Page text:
As seen in the graph, the Merra (ver.13) matches the former turbine based ver.06 index reasonable well back in time. It is typically a bit lower in the very high wind periods, like 1991-94, but this can be explained like this: The old small turbines were more sensitive to high wind years and produced very well relative to long term these years, because they had a low hub height and were designed for high wind speeds (small rotor area per kW). Larger turbines would not have produced that much higher relative to their long term production.
The new ver.13 index therefore represents a specific turbine class, 150-1300 kW and a typical hub height of 30-60 m for the whole the long term period whereas the former index versions represented the main stream heights for the given period. This gives higher consistency in the new index version 13.
With this modification, we see a long term index close to 100% even on 30year basis – remember the design criteria for the new index was 100% on recent 20y. The reason for not getting an exact match recent 20y of 1.00 for Bornholm (region 8) is some post adjustments due to cable connection problems, and for the offshore regions due to the way these are calculated(please see next paragraph).
Note that 2013 is here from January to September. The table is updated monthly and can be downloaded as an Excel sheet from www.vindstat.dk together with monthly regional turbine based indexes from 2002 and other relevant info about the Danish wind index.
Offshore wind index
For offshore locations, we have included an index for 3 regions, which must be considered as a “guideline”. The offshore index is based on onshore indexes from nearest regions, but modified with this formula:
Offshore index = 0.75*Onshore index + 0.25
This is based on experience data for a period, where we followed offshore projects closely. The formula gear down high wind months with 25% and gear up low wind months with 25%. The reason is the general higher wind speeds offshore, that makes the variations in energy production from low to high wind months much lower than onshore.
Why not use the offshore wind farm production for index? Partly because there are only 1-2 projects in each region, and we do not have production data for each turbine, only average of all in the wind farm. We therefore cannot filter decently on availability – and the index would just be a self-fulfillment of the production of the offshore wind farms and thus not add any value.
The analyses of the onshore turbine based offshore indexes give the following results when we compare to pure model wind based indexes.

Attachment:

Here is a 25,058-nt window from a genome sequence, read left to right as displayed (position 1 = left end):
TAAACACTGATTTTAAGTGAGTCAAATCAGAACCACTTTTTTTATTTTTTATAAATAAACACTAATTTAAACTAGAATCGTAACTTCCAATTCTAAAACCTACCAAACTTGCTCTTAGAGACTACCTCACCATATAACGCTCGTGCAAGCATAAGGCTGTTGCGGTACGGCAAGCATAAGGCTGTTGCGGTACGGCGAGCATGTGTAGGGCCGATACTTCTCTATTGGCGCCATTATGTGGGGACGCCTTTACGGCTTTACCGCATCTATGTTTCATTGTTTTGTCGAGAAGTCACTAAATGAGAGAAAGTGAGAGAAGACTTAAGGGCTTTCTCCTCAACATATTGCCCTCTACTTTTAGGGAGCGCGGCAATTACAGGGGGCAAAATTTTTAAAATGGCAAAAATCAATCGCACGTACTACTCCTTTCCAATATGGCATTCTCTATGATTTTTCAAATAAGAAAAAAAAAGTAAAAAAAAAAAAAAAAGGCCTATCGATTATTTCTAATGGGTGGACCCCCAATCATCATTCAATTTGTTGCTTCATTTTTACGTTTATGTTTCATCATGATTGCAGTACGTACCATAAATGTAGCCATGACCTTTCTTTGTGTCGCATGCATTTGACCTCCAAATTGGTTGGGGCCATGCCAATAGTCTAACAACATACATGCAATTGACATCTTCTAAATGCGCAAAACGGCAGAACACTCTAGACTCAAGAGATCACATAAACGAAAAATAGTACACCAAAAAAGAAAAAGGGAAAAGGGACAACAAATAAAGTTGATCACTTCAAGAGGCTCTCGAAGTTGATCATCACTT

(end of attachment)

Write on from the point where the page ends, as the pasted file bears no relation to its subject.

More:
The 3 offshore regions with the onshore based constructed and the “pure” model based indexes for the similar regions. Especially for region 10 (Nysted-Rødsand area), the correlation is very fine, probably mainly due to the close location to the coast.
For the other indexes, some deviations are noticed, but the major trends are captured. The main reason to have these offshore indexes is to present the expected long term production figures for all turbines in Denmark on monthly basis – with only onshore indexes, these figures could be very wrong, especially as offshore now represents approx.1/3 of the total turbine production in Denmark.
If a real comprehensive study on the long term expected production of the offshore wind farms should be made, we recommend setting up calculations on hourly basis, based on the EMD_ConWx meso scale model data.Our experience shows that this data set is very good in reproducing the actual turbine production on a monthly basis. See example for the Nysted wind farm below.
Above graph shows more than 10 years of actual production from Nysted wind farm compared to calculated production based on EMD_ConWx meso scale model wind data month by month.
The standard deviation on the ratio actual/calculated for the 10 years is just 1%!! when we take out the ramp up period and the period in 2007 when the wind farm was out of operation for almost 5 months due to tansformer breakdown.
Based on the above excellent result as well as other tests, we are natually considering to create an offshore index based on this method, which we anticipate will be able offer very precise offshore indexes.
This will require development of an automated process using EMD ConWx model data, which is based on ERA Interim data with a delay of 3 months from real time.